Embrace the Power of Google Cloud Managed and Say Goodbye to Amateur Dedicated Servers for Your High-Traffic WordPress Site. The Potential of Google Cloud Managed Hosting to Scale and Thrive with Unprecedented Visitor Numbers, Leaving Behind the Constraints of Traditional Dedicated Servers.
Do you have a WordPress website with a lot, a lot, a lot of visitors? If yes, and you’re using a dedicated server, it means you’re an amateur. The future is Google Cloud managed.
As I’ve been looking into hosting offers abroad lately, of all kinds, from shared to dedicated servers, I thought I’d take a look at what’s happening in the cloud.
Because if you have a site with an enormous number of daily unique visitors, you don’t have many options from all perspectives, and the most important one is the budget allocated.
When I say an enormous number of daily unique visitors, I’m not talking about a hundred thousand. What do you do if you have a million unique visitors per day? What about ten million? How do you handle them?
I’ve seen major sports websites from our country that crash every time they have a significant event and experience a spike in traffic. Every single time. Not for long, but they still go down. And I suspect they pay a lot of money to “professional hosting companies.”
Of course, if you prefer the traditional option rather than the cloud, you need a firewall, load balancing, multiple dedicated servers for the database, files, and so on. Complicated stuff done by experienced system administrators that can cost several thousand dollars per month and doesn’t guarantee that you can handle any number of unique visitors.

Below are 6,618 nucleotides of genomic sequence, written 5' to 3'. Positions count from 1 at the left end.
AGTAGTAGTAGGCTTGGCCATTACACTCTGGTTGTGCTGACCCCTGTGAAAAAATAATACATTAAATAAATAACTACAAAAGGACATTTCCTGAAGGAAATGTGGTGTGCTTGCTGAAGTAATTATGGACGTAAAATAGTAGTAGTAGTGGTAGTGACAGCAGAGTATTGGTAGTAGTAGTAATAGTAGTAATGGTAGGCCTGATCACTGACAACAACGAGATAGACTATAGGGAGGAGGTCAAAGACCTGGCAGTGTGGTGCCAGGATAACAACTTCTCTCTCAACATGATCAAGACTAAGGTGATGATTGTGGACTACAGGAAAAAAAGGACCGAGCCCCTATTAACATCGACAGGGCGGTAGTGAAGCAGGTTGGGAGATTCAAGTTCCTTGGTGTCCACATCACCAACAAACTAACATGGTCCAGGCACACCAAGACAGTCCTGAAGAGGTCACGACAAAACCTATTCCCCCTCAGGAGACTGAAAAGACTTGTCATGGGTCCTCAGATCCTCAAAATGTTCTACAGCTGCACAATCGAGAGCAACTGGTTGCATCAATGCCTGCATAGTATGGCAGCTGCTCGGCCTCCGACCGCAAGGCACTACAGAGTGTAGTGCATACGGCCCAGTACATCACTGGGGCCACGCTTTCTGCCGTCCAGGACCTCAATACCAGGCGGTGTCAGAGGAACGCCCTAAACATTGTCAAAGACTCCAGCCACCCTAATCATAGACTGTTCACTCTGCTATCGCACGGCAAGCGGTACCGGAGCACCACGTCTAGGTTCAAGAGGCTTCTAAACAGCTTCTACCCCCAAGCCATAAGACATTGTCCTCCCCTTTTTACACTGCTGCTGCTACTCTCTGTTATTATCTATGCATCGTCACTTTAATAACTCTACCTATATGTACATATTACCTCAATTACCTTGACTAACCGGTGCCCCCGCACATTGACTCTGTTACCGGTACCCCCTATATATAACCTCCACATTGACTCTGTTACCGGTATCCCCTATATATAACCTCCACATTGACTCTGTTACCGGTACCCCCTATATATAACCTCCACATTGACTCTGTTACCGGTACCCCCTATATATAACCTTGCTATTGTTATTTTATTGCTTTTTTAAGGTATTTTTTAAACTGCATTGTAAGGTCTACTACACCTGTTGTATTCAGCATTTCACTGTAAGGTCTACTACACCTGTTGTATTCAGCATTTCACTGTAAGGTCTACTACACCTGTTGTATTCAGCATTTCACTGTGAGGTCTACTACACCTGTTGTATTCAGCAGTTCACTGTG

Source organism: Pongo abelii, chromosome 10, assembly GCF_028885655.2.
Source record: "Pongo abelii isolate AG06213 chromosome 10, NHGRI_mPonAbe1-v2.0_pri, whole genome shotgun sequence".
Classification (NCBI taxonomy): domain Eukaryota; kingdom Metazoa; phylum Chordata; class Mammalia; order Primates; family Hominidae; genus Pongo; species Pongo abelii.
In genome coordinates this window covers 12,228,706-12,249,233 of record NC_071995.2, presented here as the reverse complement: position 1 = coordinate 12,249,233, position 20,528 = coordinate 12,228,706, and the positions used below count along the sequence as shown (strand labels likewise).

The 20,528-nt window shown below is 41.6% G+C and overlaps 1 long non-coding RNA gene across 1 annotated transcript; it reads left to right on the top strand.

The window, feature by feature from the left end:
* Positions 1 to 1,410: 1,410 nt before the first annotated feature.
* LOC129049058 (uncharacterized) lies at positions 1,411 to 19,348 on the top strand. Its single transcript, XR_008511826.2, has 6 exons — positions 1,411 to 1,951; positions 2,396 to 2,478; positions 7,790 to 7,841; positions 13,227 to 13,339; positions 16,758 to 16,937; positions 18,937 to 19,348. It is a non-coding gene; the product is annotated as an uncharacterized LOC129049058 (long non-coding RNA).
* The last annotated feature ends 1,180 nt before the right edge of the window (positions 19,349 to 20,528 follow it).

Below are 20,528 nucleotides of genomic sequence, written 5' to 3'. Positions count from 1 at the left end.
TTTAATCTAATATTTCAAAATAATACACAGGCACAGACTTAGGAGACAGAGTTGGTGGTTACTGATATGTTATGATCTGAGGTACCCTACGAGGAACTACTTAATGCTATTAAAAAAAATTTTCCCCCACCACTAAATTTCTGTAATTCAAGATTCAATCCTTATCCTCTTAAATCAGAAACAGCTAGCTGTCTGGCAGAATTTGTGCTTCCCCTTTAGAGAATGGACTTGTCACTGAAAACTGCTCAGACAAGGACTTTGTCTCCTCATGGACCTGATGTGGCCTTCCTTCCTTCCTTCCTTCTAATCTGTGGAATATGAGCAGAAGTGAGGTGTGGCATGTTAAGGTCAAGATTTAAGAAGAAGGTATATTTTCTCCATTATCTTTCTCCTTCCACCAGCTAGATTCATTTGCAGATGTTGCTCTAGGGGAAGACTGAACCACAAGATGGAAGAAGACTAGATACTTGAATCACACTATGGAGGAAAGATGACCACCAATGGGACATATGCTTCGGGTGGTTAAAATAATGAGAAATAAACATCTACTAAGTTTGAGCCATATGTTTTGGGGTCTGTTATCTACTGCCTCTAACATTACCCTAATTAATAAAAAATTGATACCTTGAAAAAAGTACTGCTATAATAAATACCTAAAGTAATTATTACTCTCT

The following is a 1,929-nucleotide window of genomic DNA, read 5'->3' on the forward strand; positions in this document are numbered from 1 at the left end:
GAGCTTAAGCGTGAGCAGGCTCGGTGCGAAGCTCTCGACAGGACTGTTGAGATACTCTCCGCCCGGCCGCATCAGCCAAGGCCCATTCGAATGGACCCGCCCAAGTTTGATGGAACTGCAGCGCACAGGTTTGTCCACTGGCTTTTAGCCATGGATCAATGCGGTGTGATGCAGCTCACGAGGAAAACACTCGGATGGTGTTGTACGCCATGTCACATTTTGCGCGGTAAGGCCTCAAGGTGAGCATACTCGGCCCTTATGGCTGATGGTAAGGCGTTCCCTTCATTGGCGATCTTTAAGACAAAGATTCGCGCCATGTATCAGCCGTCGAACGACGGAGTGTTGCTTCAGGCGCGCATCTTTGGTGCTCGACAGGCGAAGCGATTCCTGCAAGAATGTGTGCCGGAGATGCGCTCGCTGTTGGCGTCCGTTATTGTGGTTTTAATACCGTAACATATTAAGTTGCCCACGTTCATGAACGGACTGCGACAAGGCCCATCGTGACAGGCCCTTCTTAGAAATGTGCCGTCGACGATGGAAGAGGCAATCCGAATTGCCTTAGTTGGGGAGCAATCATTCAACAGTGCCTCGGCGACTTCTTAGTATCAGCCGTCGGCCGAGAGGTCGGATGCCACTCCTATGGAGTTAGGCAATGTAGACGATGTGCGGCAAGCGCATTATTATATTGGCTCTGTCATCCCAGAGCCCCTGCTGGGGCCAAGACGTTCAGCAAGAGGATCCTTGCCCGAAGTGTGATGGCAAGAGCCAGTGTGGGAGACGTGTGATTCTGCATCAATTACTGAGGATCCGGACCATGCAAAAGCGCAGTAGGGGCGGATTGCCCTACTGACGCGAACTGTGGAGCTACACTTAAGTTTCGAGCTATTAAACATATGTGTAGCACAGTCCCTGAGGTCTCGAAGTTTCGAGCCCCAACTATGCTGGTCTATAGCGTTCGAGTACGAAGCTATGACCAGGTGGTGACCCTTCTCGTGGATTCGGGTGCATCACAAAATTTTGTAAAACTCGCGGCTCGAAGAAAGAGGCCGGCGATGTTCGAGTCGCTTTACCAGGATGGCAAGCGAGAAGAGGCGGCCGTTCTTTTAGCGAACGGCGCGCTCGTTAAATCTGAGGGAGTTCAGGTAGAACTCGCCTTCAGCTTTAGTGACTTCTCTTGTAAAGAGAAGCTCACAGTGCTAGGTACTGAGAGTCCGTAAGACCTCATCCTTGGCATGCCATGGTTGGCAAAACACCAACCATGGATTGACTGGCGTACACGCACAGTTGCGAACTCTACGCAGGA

The modern option would be Google Cloud, but if you’ve ever looked into how things are done there, they’re done in a Google way: a complicated control panel for geeks.
Honestly, if I were to use Google Cloud for the first time, I’d get lost in the options there. I’d probably figure them out eventually, but it would take time, a lot of patience, and learning the platform.
If you don’t want the hassle, I’ve seen that there are certain companies offering Google Cloud managed services.
Among them, Kinsta seems to be the coolest.
How does it feel to have a WordPress website and know that you can handle as many visitors as you want, being charged only for the traffic? They take care of all the WordPress administration in Google Cloud, while you focus on writing on the site or whatever you do there.
I was looking at the packages, and for $200 per month, they offer you 20 GB of SSD storage, the ability to host a maximum of 5 WordPress sites, 100 GB of monthly traffic, unlimited number of visitors and page views.
Those who have large websites can afford that amount, and the disk space is decent, but the monthly traffic is not sufficient, and what you exceed is expensive, around $1 per GB. And you will exceed it in the case of a large site because even if my blog is small and everything on it is compressed (images, CSS, JS, etc.), it still consumes around 10 GB per month. Large websites quickly surpass that value.
However, there’s nothing that can’t be solved with a CDN like Cloudflare (free plan) or CDNsun (paid). If it were up to me, I would choose Kinsta because they are already prepared for this, with the integrated option to add a content delivery network.
I have seen that they already host websites with a large number of unique daily or monthly visitors.
Moreover, being passionate about technology, I have looked at various websites that have tested Kinsta and other major cloud hosting providers (Digital Ocean, Vultr, etc.) this year, and the others have started to struggle. Their response times have increased beyond an acceptable limit when a high number of requests per second came in, while in the case of Kinsta, the Time To First Byte has remained low.
They can support an unlimited number of unique visitors per day precisely because they scale in real-time.
If your website’s traffic increases, they probably automatically open new virtual machines. That’s how I think it works.
You can choose locations in the USA and Europe. I think in Europe, it’s Germany, if I remember correctly. If you have a package that can host multiple WordPress sites, you can place some in the USA and others in Europe, depending on your needs.
It’s a very cool, modern, and cost-effective solution for what it can do. The power of Google’s infrastructure without any hassle.
What challenges have you faced with managing high-traffic WordPress sites, and how do you think Google Cloud Managed hosting can address those challenges? Share your thoughts in the comments below!